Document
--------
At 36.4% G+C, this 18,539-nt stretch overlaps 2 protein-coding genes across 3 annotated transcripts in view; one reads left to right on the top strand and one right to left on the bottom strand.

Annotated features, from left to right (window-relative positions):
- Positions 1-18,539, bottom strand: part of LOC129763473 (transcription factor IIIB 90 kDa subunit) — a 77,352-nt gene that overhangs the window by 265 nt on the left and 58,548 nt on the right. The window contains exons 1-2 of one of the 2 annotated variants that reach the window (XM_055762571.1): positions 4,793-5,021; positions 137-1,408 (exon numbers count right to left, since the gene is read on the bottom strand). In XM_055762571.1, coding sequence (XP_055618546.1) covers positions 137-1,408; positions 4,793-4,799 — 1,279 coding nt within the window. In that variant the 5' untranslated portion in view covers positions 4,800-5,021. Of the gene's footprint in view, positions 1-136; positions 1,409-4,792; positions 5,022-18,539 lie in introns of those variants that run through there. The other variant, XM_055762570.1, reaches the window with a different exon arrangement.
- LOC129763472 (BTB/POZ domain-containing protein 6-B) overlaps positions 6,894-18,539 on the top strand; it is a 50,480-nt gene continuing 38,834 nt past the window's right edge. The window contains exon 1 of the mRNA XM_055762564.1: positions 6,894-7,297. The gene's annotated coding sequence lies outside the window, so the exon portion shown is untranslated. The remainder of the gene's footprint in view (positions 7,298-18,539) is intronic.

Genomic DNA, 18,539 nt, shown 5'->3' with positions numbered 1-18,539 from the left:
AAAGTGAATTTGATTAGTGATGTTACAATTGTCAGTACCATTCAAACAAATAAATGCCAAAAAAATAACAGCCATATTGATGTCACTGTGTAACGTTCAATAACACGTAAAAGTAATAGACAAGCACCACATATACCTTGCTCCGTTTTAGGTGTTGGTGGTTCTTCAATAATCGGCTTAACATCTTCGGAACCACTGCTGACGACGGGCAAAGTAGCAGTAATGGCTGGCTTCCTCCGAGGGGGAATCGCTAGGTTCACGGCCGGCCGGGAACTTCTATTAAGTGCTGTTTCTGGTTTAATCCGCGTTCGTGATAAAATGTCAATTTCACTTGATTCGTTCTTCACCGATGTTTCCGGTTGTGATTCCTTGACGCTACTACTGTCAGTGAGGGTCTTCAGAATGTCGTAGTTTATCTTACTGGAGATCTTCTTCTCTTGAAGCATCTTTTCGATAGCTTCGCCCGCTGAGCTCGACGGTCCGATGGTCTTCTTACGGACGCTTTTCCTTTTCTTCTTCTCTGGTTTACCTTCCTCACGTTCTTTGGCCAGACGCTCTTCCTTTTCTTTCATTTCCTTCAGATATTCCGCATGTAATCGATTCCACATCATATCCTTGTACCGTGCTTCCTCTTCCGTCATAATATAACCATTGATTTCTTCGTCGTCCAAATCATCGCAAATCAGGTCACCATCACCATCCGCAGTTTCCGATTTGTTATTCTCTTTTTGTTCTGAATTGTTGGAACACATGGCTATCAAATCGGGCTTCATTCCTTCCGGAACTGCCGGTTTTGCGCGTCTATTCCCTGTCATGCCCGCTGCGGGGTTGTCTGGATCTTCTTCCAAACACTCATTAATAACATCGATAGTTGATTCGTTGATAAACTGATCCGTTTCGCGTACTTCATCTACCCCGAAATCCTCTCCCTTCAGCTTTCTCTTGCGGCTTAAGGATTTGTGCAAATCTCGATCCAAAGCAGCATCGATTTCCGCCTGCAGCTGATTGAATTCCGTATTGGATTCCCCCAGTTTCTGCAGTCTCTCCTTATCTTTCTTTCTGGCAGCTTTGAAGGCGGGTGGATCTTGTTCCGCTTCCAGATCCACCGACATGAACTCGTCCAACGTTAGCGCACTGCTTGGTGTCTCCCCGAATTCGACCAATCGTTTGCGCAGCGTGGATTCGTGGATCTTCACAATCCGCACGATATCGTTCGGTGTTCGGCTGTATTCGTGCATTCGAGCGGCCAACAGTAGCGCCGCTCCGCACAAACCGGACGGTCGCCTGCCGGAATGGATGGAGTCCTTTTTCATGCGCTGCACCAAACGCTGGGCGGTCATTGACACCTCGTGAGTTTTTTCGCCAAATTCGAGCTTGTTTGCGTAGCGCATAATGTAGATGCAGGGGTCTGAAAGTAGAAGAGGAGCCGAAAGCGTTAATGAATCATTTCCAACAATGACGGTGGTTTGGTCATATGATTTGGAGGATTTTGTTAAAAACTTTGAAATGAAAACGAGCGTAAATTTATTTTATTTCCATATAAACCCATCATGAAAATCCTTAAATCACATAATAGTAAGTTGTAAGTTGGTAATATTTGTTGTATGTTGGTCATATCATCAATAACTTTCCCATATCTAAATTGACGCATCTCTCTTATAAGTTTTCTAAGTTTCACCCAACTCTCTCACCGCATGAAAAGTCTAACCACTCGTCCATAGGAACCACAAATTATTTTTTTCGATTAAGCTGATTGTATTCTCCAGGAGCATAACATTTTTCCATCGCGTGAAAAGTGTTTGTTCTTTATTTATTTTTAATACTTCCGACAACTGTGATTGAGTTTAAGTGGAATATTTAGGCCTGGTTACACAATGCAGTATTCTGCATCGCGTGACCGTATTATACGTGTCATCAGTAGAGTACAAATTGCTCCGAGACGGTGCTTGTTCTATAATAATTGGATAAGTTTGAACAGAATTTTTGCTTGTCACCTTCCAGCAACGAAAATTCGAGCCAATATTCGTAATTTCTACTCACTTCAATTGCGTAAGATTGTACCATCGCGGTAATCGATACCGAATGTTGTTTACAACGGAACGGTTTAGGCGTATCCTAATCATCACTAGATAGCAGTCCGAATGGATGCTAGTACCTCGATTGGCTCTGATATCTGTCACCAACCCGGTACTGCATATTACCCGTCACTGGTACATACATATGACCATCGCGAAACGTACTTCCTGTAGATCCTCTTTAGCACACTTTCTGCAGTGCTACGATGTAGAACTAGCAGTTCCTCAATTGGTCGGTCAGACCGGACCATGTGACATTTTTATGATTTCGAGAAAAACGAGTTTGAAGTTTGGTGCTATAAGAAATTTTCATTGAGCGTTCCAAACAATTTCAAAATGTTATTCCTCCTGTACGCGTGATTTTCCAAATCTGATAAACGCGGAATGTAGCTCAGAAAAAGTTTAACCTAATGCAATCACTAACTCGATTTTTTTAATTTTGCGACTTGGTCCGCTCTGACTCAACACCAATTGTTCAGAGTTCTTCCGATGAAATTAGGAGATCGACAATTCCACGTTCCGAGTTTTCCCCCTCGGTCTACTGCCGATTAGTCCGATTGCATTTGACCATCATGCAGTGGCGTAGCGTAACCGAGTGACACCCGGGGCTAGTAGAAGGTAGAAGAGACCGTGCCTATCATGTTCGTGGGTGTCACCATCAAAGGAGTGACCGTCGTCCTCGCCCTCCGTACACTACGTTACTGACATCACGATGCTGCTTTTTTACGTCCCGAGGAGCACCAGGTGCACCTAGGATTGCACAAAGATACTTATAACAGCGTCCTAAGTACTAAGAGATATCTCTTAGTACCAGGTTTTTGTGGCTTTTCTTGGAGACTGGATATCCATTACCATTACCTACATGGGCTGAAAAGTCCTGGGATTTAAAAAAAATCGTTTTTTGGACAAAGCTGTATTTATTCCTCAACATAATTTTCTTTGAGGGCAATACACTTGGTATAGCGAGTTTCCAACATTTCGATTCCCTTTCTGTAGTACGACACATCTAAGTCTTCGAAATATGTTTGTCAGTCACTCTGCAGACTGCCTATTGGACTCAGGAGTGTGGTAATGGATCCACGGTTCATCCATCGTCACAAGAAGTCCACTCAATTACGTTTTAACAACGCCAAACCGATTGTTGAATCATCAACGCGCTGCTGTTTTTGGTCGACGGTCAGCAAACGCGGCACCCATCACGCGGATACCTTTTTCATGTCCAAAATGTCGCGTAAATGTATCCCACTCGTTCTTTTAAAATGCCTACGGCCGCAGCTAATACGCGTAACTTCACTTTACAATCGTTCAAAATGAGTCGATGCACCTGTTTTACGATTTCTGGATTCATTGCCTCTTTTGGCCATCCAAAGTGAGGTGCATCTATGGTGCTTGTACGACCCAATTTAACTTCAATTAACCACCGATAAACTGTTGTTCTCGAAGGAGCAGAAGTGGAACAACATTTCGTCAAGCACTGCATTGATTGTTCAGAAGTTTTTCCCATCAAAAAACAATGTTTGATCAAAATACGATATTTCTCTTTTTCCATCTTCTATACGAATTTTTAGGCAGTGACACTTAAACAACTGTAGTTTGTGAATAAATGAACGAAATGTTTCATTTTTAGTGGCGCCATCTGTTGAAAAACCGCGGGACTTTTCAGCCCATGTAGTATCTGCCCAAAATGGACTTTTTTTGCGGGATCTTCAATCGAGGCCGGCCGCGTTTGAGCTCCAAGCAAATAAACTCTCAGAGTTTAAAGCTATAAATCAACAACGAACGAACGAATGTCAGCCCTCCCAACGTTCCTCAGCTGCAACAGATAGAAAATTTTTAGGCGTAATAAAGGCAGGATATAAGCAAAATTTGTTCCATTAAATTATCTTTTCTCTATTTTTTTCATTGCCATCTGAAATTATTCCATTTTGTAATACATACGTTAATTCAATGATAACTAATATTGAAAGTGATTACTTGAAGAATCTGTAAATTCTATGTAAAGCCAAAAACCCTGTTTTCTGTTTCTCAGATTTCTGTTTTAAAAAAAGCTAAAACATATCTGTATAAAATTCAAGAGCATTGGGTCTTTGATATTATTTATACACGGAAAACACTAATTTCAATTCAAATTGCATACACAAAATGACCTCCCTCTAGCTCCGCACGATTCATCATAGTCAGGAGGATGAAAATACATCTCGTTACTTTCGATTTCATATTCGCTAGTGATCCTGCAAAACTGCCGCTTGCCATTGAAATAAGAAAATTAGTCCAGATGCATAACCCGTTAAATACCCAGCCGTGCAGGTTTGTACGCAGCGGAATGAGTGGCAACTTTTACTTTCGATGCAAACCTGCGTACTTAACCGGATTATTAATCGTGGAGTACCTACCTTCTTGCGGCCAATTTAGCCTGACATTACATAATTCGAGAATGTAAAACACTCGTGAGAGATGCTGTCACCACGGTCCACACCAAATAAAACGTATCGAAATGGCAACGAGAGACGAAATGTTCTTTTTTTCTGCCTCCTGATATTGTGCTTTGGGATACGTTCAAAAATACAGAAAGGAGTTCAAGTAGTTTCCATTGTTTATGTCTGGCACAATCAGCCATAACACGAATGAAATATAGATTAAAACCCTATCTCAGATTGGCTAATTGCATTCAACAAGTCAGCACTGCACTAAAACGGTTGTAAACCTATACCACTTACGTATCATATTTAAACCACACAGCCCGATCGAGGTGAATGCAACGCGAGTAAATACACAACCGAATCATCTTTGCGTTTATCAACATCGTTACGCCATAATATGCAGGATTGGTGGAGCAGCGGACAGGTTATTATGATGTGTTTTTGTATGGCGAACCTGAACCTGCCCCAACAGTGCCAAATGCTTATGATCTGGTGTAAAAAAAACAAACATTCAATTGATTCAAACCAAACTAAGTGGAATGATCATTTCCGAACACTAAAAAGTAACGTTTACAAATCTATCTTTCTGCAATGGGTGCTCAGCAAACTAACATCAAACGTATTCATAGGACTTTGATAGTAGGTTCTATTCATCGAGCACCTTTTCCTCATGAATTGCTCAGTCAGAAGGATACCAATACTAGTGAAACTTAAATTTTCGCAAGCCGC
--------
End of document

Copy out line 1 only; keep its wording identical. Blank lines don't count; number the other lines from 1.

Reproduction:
At 36.4% G+C, this 18,539-nt stretch overlaps 2 protein-coding genes across 3 annotated transcripts in view; one reads left to right on the top strand and one right to left on the bottom strand.